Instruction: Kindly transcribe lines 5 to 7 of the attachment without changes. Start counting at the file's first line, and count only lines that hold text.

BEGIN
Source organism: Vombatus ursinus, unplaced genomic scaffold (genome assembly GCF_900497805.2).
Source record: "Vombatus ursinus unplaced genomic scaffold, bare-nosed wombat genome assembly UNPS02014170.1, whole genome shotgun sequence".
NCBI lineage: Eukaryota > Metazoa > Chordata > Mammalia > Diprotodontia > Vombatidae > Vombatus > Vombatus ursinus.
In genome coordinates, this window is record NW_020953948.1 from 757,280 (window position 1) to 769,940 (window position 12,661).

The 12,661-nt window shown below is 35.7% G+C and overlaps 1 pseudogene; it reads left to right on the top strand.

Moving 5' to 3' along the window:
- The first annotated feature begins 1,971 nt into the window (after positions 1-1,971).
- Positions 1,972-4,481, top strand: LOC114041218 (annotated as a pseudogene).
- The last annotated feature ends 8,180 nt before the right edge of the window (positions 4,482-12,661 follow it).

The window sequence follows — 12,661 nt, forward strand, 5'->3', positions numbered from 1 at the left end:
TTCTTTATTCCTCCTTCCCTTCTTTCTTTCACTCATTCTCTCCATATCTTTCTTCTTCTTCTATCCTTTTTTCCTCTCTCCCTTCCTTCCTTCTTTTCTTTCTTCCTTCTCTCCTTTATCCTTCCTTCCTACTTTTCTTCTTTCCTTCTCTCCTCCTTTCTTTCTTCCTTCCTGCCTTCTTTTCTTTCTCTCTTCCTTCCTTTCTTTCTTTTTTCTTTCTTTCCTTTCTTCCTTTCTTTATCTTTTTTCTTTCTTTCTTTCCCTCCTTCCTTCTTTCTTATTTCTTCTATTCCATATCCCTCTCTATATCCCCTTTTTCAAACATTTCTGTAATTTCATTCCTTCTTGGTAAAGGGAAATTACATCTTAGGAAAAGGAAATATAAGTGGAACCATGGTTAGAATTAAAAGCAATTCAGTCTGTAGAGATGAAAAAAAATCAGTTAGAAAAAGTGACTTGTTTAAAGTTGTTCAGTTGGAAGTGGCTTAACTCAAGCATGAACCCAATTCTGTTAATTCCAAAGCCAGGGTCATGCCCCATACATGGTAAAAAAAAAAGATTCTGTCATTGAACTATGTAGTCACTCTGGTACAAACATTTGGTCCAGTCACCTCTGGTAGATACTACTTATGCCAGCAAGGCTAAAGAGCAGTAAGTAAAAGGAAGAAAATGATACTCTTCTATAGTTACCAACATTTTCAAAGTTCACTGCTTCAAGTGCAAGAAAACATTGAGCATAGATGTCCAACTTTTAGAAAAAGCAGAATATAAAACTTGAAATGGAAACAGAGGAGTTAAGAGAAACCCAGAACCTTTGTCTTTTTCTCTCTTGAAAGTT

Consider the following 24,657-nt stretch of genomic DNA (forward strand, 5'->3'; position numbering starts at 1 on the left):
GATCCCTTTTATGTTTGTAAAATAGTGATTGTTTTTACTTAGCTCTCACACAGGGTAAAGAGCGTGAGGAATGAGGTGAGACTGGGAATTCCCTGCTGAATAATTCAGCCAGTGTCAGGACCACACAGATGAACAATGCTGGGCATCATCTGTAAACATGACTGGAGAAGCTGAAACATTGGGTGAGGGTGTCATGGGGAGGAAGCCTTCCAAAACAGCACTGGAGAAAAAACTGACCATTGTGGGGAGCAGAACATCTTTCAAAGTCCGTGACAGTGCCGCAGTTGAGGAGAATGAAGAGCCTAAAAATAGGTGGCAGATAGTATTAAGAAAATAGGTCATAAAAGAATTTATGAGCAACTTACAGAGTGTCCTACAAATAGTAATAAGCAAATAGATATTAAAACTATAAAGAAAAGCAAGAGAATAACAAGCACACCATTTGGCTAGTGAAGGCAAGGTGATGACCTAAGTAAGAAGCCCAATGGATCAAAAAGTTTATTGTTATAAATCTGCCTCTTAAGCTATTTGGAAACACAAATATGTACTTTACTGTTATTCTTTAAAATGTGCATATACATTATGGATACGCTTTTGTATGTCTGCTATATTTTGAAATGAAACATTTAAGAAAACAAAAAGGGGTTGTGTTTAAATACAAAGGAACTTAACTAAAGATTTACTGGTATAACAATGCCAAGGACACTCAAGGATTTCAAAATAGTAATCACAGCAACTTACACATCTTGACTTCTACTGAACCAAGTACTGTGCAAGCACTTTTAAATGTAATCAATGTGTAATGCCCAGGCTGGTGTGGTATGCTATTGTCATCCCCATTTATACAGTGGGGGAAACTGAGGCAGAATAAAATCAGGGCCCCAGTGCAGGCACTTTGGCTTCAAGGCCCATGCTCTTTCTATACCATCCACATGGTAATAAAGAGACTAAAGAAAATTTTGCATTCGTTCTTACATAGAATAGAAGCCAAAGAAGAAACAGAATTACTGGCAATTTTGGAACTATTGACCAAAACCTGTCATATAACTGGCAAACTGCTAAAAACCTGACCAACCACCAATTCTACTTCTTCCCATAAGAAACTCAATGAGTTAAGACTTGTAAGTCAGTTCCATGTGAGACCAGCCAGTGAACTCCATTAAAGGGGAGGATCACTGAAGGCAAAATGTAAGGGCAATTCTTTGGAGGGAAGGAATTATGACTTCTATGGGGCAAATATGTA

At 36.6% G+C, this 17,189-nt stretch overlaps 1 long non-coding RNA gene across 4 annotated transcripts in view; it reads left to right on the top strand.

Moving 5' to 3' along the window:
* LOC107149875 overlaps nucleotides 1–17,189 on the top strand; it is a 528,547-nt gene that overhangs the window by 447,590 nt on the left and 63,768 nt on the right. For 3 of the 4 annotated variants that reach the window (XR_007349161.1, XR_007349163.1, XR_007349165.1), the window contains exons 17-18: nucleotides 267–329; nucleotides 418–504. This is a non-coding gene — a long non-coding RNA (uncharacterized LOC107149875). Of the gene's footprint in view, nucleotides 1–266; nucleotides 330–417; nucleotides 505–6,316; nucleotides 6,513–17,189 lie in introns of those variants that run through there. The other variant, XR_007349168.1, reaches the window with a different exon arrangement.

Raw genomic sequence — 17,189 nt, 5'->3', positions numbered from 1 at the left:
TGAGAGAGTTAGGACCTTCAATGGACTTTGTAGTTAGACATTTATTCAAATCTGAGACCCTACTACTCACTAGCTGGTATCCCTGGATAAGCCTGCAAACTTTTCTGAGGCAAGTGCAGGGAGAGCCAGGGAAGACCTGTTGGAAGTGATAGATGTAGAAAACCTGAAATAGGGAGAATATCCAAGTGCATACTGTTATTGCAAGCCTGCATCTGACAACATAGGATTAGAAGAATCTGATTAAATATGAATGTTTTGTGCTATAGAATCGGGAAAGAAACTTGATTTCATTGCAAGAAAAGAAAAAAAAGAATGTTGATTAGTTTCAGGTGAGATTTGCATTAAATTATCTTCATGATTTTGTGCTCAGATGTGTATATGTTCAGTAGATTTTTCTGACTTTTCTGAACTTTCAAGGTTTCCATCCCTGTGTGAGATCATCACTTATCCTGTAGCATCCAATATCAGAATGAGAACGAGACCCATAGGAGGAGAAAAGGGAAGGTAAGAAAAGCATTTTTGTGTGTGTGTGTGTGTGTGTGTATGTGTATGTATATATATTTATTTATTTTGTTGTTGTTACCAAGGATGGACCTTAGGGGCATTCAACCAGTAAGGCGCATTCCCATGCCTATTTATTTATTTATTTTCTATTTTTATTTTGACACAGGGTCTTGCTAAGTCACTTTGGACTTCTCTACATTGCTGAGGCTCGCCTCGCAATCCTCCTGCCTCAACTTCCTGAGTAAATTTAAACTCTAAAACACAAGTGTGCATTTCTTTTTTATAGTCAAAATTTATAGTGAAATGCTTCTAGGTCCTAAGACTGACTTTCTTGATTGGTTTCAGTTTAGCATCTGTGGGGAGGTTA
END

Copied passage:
The 12,661-nt window shown below is 35.7% G+C and overlaps 1 pseudogene; it reads left to right on the top strand.

Moving 5' to 3' along the window:
- The first annotated feature begins 1,971 nt into the window (after positions 1-1,971).